Months To Years Winter 2019 Months To Years Winter 2019 - Page 34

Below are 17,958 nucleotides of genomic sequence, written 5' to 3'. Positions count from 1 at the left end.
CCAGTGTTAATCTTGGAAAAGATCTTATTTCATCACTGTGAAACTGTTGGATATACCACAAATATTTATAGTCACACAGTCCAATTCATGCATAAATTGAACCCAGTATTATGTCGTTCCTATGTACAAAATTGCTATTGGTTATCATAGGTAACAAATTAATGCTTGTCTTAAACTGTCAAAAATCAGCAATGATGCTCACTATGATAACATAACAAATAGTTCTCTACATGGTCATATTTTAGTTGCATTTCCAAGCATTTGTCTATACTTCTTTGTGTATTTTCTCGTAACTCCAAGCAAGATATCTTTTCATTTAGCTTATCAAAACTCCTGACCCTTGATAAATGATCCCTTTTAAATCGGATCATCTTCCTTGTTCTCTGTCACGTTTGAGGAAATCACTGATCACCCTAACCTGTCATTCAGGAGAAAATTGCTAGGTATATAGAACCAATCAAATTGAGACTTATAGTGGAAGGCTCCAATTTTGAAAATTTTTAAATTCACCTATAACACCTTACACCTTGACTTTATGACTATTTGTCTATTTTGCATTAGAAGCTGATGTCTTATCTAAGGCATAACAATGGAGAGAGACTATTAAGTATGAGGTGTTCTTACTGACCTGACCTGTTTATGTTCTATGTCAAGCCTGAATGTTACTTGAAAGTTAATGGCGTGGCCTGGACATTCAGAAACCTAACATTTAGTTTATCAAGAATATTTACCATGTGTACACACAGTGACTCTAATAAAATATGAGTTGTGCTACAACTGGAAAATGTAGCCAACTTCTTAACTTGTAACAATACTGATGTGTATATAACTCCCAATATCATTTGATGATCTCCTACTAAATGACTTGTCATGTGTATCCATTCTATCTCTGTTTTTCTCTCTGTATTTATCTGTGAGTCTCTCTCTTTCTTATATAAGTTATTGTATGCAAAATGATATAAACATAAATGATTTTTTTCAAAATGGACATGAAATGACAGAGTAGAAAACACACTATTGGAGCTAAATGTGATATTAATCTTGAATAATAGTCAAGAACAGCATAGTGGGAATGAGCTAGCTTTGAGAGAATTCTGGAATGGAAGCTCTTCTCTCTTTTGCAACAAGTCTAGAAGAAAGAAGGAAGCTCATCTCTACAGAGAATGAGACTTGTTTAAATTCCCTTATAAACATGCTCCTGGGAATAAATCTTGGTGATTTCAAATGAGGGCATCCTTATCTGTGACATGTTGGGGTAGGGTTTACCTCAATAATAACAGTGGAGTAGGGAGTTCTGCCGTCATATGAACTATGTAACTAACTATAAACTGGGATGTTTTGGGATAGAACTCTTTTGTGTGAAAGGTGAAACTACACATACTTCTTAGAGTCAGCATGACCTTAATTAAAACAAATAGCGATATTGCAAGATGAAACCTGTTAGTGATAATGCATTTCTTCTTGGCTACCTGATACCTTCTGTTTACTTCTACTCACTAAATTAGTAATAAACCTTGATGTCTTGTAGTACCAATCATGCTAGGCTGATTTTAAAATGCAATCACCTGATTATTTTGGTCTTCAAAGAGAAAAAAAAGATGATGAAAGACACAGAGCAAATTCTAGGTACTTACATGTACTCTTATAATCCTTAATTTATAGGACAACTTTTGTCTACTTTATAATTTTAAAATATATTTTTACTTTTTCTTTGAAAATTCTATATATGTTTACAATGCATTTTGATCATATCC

We had our biggest blow-up over Minnesota, rather over whether she’d stay there to live out the illness. She was one stubborn sister, Dawn, though she’d prefer the word “determined.” It was her world, her friends, her job, she spat at me while her heart stayed the course, a very rough terrain, until she died.   Meanwhile, we all ganged up on death, the family commuting from Ohio and Colorado to Minnesota. And Bess was learning facts about the heart from Seemore Skinless, a computer character who lived  with us as she learned the lessons of the world, both organ and abstracts, the condition of her mother, Dawn.   Years before, broke and abandoned, Dawn, whose beauty, like all things of beauty, never died, bought a slim-skirted suit and took on the world, arriving full of plans for the new job in Minnesota, her thick brown hair flowing, her eyes and voice alive. Today another voice on my answering machine: “The heart, says Seemore, is five inches round, Aunt Di.” It’s Bess in Colorado with her new parents, as Dawn willed it if she couldn’t live with Bess in this world, if she could only live, as she does, in our hearts. Diane Kendig has worked as poet, writer, translator, editor, and teacher. Her newest of four collections of poems is Prison Terms, and she co-edited the anthology In the Company of Russell Atkins. The re- cipient of two Ohio Arts Council Fellowships in Poetry and a Fulbright award in translation, she has published in journals such as J Journal, Ekphrasis, and Under the Sun. Diane started the creative writing program at The University of Findlay, including a prison workshop that ran for 18 years. She was living in the Boston area when she wrote these poems. She now lives in her childhood home, which her father built in Canton, Ohio when he returned from WWII with money he made selling photos taken from his B-17 tail gunner. She blogs at Home Again and curates the Cuyahoga County Public Library website “Read + Write: 30 Days of Poetry.”  34